And equally important: If what you tried first does not work, try something else! Play around with the problem until you have a feel for what is going on.
Last week, Alex borrowed money from several of his friends. He finally got paid at work, so he brought cash to school to pay back his debts. First he saw Brianna, and he gave her 1/4 of the money he had brought to school. Then Alex saw Chris and gave him 1/3 of what he had left after paying Brianna. Finally, Alex saw David and gave him 1/2 of what he had remaining. Who got the most money from Alex?
After you have worked on the problem on your own for a while, talk through your ideas with a partner (even if you have not solved it). What did you try? What did you figure out about the problem? This problem lends itself to two particular strategies. Did you try either of these as you worked on the problem? If not, read about the strategy and then try it out before watching the solution.
Problem Solving Strategy 3 (Draw a Picture).
Some problems are obviously about a geometric situation, and it is clear you want to draw a picture and mark down all of the given information before you try to solve it. But even for a problem that is not geometric, like this one, thinking visually can help! Can you represent something in the situation by a picture?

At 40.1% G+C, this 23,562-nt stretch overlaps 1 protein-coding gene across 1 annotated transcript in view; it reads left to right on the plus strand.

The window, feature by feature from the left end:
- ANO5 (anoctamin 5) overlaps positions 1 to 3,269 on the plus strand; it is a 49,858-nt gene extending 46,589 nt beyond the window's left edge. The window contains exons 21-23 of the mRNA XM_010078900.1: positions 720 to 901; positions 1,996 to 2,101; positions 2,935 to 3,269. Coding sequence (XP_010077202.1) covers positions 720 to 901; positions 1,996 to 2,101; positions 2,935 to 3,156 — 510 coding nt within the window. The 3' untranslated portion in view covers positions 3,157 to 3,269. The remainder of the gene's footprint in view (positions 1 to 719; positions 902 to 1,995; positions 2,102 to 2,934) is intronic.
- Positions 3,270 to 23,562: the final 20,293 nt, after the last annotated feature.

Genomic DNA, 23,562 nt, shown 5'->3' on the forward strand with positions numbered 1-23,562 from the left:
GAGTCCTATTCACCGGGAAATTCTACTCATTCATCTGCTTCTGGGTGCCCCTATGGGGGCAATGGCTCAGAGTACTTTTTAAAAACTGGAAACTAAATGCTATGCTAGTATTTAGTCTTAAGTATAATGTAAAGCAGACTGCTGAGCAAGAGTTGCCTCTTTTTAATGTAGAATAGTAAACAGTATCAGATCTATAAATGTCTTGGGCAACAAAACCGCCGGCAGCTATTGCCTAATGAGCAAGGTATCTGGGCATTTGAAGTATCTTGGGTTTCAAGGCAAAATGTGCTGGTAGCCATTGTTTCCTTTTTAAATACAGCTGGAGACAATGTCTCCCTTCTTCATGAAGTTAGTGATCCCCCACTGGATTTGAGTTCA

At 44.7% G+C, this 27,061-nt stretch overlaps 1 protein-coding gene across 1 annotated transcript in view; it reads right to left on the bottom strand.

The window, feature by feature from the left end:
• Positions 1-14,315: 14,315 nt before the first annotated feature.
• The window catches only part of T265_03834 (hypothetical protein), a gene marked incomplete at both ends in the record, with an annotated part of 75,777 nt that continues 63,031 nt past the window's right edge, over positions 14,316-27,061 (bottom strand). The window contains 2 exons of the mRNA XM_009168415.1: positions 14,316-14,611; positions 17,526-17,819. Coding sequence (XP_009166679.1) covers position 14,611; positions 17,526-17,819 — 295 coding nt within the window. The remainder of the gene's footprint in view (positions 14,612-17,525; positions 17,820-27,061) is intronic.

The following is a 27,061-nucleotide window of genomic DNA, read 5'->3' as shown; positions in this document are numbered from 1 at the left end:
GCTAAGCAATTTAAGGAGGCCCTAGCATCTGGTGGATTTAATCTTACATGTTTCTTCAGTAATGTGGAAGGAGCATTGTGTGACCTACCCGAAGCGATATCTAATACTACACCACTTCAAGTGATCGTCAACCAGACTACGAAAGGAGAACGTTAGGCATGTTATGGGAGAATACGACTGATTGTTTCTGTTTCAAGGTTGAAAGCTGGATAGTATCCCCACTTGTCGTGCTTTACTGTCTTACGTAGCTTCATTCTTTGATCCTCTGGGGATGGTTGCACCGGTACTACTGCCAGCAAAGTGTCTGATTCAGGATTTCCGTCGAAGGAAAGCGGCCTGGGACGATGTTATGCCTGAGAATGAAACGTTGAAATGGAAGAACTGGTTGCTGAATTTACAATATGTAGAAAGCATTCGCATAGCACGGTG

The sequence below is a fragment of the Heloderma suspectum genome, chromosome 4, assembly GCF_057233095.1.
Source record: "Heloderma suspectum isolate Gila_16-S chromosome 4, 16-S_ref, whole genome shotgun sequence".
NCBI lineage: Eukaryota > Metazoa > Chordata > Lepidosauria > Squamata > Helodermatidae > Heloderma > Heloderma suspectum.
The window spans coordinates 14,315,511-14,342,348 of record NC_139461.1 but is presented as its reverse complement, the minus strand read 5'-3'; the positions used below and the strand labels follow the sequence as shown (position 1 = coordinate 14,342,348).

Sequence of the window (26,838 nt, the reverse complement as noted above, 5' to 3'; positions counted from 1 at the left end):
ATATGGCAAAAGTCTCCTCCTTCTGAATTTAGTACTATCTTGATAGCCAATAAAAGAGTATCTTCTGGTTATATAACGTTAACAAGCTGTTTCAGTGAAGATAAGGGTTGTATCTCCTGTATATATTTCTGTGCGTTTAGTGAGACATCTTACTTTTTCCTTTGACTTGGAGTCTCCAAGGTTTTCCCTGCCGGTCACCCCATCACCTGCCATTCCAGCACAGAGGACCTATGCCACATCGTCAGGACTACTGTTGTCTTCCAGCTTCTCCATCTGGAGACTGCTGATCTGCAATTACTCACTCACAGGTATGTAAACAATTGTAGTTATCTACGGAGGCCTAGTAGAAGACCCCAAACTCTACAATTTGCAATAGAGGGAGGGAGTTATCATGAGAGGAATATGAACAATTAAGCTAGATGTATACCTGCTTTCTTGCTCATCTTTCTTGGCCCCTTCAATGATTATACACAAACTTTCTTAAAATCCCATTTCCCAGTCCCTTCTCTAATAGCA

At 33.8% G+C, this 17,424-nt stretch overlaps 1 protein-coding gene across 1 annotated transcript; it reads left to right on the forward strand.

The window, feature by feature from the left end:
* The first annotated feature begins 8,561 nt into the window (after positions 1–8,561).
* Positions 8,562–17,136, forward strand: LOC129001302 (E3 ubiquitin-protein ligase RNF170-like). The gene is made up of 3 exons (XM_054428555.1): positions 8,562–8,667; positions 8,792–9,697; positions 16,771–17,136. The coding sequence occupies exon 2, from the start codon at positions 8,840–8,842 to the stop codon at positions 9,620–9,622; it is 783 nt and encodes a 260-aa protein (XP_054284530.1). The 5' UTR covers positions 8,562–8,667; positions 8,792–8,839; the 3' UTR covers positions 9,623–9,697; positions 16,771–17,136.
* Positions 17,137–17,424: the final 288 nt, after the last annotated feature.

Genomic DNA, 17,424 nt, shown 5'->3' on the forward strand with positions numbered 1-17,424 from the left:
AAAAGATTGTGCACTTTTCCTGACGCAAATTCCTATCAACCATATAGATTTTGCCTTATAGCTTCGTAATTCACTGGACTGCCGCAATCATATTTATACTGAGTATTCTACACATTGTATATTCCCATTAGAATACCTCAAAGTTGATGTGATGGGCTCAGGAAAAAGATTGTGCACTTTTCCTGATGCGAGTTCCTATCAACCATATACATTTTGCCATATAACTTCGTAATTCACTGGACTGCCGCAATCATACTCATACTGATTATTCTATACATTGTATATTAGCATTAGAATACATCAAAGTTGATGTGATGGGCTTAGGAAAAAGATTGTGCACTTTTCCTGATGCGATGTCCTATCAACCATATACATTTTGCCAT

Draw a square to represent all of Alex’s money. Then shade 1/4 of the square — that’s what he gave away to Brianna. How can the picture help you finish the problem?
After you have worked on the problem yourself using this strategy (or if you are completely stuck), you can watch someone else’s solution.
Problem Solving Strategy 4 (Make Up Numbers).
Part of what makes this problem difficult is that it is about money, but there are no numbers given. That means the numbers must not be important. So just make them up!
You can work forwards: Assume Alex had some specific amount of money when he showed up at school, say $100. Then figure out how much he gives to each person. Or you can work backwards: suppose he has some specific amount left at the end, like $10. Since he gave Chris half of what he had left, that means he had $20 before running into Chris. Now, work backwards and figure out how much each person got.
Watch the solution only after you tried this strategy for yourself.
If you use the “Make Up Numbers” strategy, it is really important to remember what the original problem was asking! You do not want to answer something like “Everyone got $10.” That is not true in the original problem; that is an artifact of the numbers you made up. So after you work everything out, be sure to re-read the problem and answer what was asked!
How many squares, of any possible size, are on a 8 × 8 chess board? (The answer is not 64... It’s a lot bigger!)
Remember Pólya’s first step is to understand the problem. If you are not sure what is being asked, or why the answer is not just 64, be sure to ask someone!